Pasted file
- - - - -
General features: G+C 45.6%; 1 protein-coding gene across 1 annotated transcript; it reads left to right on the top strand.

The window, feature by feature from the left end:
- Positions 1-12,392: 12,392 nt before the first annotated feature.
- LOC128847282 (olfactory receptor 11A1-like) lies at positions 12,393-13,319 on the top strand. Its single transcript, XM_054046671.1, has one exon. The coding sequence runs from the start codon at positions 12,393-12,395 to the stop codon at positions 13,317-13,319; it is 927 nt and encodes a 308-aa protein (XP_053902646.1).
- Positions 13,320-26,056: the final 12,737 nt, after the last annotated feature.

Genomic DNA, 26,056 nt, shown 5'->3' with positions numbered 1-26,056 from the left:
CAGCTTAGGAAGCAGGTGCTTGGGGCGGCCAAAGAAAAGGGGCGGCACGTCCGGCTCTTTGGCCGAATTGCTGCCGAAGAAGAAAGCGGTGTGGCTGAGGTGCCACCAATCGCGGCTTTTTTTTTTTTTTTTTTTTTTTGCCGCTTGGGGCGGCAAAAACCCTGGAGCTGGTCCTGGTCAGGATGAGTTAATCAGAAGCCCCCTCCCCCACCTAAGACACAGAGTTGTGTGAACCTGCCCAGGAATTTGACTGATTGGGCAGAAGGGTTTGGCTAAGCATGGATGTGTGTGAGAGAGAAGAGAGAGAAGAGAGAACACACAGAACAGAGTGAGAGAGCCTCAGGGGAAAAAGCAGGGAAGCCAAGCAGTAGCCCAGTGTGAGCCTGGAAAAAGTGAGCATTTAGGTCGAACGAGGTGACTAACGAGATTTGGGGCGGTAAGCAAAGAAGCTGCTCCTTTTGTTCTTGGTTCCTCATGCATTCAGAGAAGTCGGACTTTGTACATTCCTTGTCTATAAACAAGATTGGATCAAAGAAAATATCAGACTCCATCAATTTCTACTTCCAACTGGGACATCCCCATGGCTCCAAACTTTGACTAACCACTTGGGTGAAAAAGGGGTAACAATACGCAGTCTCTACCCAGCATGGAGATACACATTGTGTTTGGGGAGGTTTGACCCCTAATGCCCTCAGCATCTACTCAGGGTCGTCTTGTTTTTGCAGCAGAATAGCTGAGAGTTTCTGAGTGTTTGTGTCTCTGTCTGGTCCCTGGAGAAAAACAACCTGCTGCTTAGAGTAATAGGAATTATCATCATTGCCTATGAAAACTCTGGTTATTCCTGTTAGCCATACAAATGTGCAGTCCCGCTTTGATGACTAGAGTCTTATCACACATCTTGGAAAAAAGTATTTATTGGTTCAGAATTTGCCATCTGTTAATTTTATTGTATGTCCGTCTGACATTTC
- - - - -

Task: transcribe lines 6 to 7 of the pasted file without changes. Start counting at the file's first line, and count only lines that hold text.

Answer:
Genomic DNA, 26,056 nt, shown 5'->3' with positions numbered 1-26,056 from the left:
CAGCTTAGGAAGCAGGTGCTTGGGGCGGCCAAAGAAAAGGGGCGGCACGTCCGGCTCTTTGGCCGAATTGCTGCCGAAGAAGAAAGCGGTGTGGCTGAGGTGCCACCAATCGCGGCTTTTTTTTTTTTTTTTTTTTTTTGCCGCTTGGGGCGGCAAAAACCCTGGAGCTGGTCCTGGTCAGGATGAGTTAATCAGAAGCCCCCTCCCCCACCTAAGACACAGAGTTGTGTGAACCTGCCCAGGAATTTGACTGATTGGGCAGAAGGGTTTGGCTAAGCATGGATGTGTGTGAGAGAGAAGAGAGAGAAGAGAGAACACACAGAACAGAGTGAGAGAGCCTCAGGGGAAAAAGCAGGGAAGCCAAGCAGTAGCCCAGTGTGAGCCTGGAAAAAGTGAGCATTTAGGTCGAACGAGGTGACTAACGAGATTTGGGGCGGTAAGCAAAGAAGCTGCTCCTTTTGTTCTTGGTTCCTCATGCATTCAGAGAAGTCGGACTTTGTACATTCCTTGTCTATAAACAAGATTGGATCAAAGAAAATATCAGACTCCATCAATTTCTACTTCCAACTGGGACATCCCCATGGCTCCAAACTTTGACTAACCACTTGGGTGAAAAAGGGGTAACAATACGCAGTCTCTACCCAGCATGGAGATACACATTGTGTTTGGGGAGGTTTGACCCCTAATGCCCTCAGCATCTACTCAGGGTCGTCTTGTTTTTGCAGCAGAATAGCTGAGAGTTTCTGAGTGTTTGTGTCTCTGTCTGGTCCCTGGAGAAAAACAACCTGCTGCTTAGAGTAATAGGAATTATCATCATTGCCTATGAAAACTCTGGTTATTCCTGTTAGCCATACAAATGTGCAGTCCCGCTTTGATGACTAGAGTCTTATCACACATCTTGGAAAAAAGTATTTATTGGTTCAGAATTTGCCATCTGTTAATTTTATTGTATGTCCGTCTGACATTTC